With four main collections (Maharajah, Maharani, Rajah and Rani) which range from your standard but essential English breakfast, through to a light and fresh Jasmine Green, a moreish Chai blend, and the rather beautiful Red Velvet tisane, there is something for everyone within this range. A personal favourite of mine was the Peppermint tea, part of the Maharani collection, which really packed a punch and invigorated the senses- the perfect Monday morning head cleanser! The Darjeeling tea would also be a top pick for me- it paired perfectly with my scones, clotted cream and raspberry jam, cutting through the richness of them, for a truly wonderful, proper British afternoon tea.

Beautifully delicate in flavour, these teas come in both loose leaf form and lovely little muslin tea bags too for convenience. And with such gorgeously patriotic pillar-box red packaging, what lovely gifts these teas would make too.

Thank you Hope & Glory for sharing your lovely teas with me!

Monday, 11 April 2016

Styling for 'Market Life' magazine with Ursula Ferrigno and John Holdship

I worked with chef Ursula Ferrigno and photographer John Holdship recently on a 'Market Life' magazine shoot for Borough market ( Ursula runs Books for Cooks cookery courses in London ( ), and as well as teaching at the prestigious Leiths School of Food and Wine, she also has many books to her name (Bringing Italy Home, A Gourmet Guide to Oil and Vinegar, Ursula Ferrigno's Complete Italian Cookery Course to name but a few). She is incredibly passionate, and her excitement for food, teaching cooking and life in general is totally infectious, so it's always a real joy to spend the day with her.

Ursula had written a recipe for a beautifully simple french dish, a tian. John did a stunning job as always of photographing this rustic dish, and I assisted with the styling of it, using old crates and pieces of wood that we borrowed from Borough Market traders. It turned out to be one of my favourite shoots we've done for the Market Life magazine actually. There's something so beautifully simple about the dish itself and the final photographs, so I think everyone was pleased with the outcome!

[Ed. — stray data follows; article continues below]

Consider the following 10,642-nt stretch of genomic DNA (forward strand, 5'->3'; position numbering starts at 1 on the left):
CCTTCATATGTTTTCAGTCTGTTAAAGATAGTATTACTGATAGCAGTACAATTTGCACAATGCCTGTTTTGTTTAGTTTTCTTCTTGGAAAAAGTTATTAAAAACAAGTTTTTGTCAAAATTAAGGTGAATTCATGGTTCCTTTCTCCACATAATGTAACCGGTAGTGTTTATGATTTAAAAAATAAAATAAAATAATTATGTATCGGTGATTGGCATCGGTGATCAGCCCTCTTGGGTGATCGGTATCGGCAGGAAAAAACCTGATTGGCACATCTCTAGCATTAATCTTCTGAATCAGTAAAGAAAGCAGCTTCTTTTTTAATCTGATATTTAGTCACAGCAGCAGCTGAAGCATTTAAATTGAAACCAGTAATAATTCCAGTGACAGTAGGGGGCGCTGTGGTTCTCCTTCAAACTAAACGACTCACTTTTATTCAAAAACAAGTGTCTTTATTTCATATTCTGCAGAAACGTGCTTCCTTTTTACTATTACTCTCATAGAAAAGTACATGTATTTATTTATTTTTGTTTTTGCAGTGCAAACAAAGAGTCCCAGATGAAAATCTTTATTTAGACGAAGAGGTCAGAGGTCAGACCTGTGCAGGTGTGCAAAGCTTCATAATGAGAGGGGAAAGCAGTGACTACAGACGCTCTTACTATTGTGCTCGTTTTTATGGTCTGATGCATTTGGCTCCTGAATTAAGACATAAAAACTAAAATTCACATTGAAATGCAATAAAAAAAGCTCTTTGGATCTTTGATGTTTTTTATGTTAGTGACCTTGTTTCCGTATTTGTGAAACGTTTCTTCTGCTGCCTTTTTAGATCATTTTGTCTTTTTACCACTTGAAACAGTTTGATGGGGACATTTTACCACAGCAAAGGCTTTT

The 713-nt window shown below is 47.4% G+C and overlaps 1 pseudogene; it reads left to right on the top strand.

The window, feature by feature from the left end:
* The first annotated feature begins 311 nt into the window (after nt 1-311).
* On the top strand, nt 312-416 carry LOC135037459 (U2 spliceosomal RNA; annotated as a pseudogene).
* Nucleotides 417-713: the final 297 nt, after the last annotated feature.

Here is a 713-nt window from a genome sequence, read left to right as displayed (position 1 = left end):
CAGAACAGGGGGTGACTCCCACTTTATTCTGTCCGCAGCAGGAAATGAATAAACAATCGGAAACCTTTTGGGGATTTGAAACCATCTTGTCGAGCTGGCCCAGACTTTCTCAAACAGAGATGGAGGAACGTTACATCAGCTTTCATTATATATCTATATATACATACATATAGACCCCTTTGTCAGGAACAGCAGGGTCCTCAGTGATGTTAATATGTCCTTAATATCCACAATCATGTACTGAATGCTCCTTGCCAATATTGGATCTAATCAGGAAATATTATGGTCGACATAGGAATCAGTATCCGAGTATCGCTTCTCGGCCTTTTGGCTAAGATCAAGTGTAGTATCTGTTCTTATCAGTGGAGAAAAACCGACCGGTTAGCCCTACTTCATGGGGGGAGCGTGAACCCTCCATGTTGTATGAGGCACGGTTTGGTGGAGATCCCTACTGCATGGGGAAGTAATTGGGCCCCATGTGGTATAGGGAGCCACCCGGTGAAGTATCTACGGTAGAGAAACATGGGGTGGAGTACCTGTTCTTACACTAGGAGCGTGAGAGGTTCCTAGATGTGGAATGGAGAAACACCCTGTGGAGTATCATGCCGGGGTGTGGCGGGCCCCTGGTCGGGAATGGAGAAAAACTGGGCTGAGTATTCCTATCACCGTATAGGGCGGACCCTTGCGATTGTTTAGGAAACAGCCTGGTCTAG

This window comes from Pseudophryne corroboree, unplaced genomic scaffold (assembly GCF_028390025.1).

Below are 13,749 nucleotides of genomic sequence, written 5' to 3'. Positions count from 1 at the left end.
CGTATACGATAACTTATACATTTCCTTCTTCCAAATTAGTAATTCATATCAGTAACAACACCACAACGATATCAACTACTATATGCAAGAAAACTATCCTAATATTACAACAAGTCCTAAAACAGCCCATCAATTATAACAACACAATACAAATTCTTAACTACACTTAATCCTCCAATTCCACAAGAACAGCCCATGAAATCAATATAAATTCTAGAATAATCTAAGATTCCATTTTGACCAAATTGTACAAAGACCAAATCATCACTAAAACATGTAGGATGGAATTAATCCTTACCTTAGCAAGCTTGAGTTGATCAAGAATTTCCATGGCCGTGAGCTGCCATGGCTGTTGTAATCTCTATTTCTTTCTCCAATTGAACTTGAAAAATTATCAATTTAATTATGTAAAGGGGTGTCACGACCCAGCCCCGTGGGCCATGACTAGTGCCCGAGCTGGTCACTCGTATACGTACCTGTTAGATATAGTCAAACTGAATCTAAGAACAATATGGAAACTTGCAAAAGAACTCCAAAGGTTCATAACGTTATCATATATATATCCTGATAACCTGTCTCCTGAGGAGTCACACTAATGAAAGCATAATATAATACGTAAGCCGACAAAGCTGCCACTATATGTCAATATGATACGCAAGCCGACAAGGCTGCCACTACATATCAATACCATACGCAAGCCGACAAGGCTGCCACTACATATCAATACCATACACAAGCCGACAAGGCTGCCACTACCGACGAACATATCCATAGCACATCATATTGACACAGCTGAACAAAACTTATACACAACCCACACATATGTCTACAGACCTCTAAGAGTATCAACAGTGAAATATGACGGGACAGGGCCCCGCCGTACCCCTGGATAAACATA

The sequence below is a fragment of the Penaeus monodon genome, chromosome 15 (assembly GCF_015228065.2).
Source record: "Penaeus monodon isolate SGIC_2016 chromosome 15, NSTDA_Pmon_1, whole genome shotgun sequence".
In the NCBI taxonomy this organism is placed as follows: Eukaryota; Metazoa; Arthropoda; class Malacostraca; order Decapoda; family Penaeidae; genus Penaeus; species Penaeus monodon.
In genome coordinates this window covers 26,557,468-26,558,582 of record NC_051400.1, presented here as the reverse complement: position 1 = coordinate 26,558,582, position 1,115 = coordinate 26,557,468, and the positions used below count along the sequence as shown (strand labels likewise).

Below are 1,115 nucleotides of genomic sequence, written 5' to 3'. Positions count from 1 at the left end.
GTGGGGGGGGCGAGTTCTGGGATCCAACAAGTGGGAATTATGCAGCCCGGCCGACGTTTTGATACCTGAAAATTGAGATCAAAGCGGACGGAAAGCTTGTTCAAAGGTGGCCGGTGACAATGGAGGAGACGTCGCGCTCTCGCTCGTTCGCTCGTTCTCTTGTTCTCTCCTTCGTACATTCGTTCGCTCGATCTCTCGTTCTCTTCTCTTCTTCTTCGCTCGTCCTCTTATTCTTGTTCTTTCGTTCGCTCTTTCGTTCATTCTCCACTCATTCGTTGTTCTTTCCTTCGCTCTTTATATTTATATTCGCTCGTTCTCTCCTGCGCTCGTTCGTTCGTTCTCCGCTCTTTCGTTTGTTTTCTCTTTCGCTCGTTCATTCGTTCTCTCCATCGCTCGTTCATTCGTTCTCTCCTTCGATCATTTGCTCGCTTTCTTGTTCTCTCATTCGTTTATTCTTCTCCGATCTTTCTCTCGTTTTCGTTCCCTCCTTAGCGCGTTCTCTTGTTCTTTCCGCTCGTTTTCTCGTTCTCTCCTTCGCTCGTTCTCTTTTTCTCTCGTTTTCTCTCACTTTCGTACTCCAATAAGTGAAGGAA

Recipe: Ursula Ferrigno
Photography: John Holdship
Styling: Georgie Hodgson

Sunday, 21 February 2016

A Borough Market Feast, 'Market Life' Magazine shoot

Recently I worked with Eco-chef Tom Hunt, the brains behind Poco restaurant (, and incredible photographer John Holdship (, to create this beautiful alfresco lunch party right in the centre of Borough Market. This was for a photo shoot for the Borough Market magazine, 'Market Life' ( . As well as assisting Tom in the kitchen, I was the stylist for this shoot, so I sourced all props and decorations from Topham street prop house (, which I would highly recommend- the girls there are lovely! Here are some of the images from the shoot (there are so many beautiful images to choose from it was difficult to decide which to upload), but for the full article and recipes, please see the latest issue of Market Life magazine.

It was a great to meet and work with Tom, whose creativity and energy is absolutely infectious. And as always, it was brilliant to work with John, who has taught me a great deal about photography and styling since I started working with him. I am constantly in awe as to how he can always take a fabulous shot, even when we are working with next to no light and in limited conditions- he's a true genius!

Photography: John Holdship
Recipes: Tom Hunt
Styling: Georgie Hodgson

Cornish Yarg and Nettle Tart

Clementine and purple sprouting salad

Rhubarb and hibiscus pavlova caused a stir...

A proper market barrel always makes for a good backdrop.

Tom and I adding the finishing touches to the table. 

Celeriac remoulade with burnt butter

Blood orange mimosas injected some nice colour into the table

Winter griddled venison and green sauce

Cheers! What a pretty lunch. 

Sunday, 7 February 2016

Food Styling the front cover of Good Things Magazine

I am pleased to be able to show you all the July/August front cover of Good Things Magazine, food styling by myself, photography by Vladimir Studenic (, and Art direction by Alice Griffiths. The recipe was barbecued hoisin and cola ribs. One thing I will say is that it's quite tricky to make juicy, sticky, giant pork ribs look pretty! But it was a good challenge for me, and they tasted delicious. Just the thing after a long day in the kitchen!